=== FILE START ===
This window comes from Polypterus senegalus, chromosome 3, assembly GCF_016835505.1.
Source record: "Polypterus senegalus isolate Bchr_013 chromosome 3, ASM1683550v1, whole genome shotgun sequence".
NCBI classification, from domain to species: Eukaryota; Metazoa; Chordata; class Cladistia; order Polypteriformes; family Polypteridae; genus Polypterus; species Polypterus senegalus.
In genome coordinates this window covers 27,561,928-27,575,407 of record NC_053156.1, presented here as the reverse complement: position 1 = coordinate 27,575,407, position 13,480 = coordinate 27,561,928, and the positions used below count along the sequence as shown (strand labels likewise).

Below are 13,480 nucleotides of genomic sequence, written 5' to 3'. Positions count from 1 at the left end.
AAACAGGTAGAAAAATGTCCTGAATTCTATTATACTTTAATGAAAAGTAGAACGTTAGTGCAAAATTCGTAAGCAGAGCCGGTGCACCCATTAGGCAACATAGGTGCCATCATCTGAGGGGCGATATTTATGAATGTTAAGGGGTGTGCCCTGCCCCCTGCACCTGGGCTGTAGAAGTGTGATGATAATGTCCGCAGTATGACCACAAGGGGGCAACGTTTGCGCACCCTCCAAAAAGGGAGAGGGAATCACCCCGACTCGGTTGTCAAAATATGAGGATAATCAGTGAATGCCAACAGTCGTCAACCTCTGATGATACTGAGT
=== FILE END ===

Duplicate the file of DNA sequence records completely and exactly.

This window comes from Polypterus senegalus, chromosome 3, assembly GCF_016835505.1.
Source record: "Polypterus senegalus isolate Bchr_013 chromosome 3, ASM1683550v1, whole genome shotgun sequence".
NCBI classification, from domain to species: Eukaryota; Metazoa; Chordata; class Cladistia; order Polypteriformes; family Polypteridae; genus Polypterus; species Polypterus senegalus.
In genome coordinates this window covers 27,561,928-27,575,407 of record NC_053156.1, presented here as the reverse complement: position 1 = coordinate 27,575,407, position 13,480 = coordinate 27,561,928, and the positions used below count along the sequence as shown (strand labels likewise).

Below are 13,480 nucleotides of genomic sequence, written 5' to 3'. Positions count from 1 at the left end.
AAACAGGTAGAAAAATGTCCTGAATTCTATTATACTTTAATGAAAAGTAGAACGTTAGTGCAAAATTCGTAAGCAGAGCCGGTGCACCCATTAGGCAACATAGGTGCCATCATCTGAGGGGCGATATTTATGAATGTTAAGGGGTGTGCCCTGCCCCCTGCACCTGGGCTGTAGAAGTGTGATGATAATGTCCGCAGTATGACCACAAGGGGGCAACGTTTGCGCACCCTCCAAAAAGGGAGAGGGAATCACCCCGACTCGGTTGTCAAAATATGAGGATAATCAGTGAATGCCAACAGTCGTCAACCTCTGATGATACTGAGT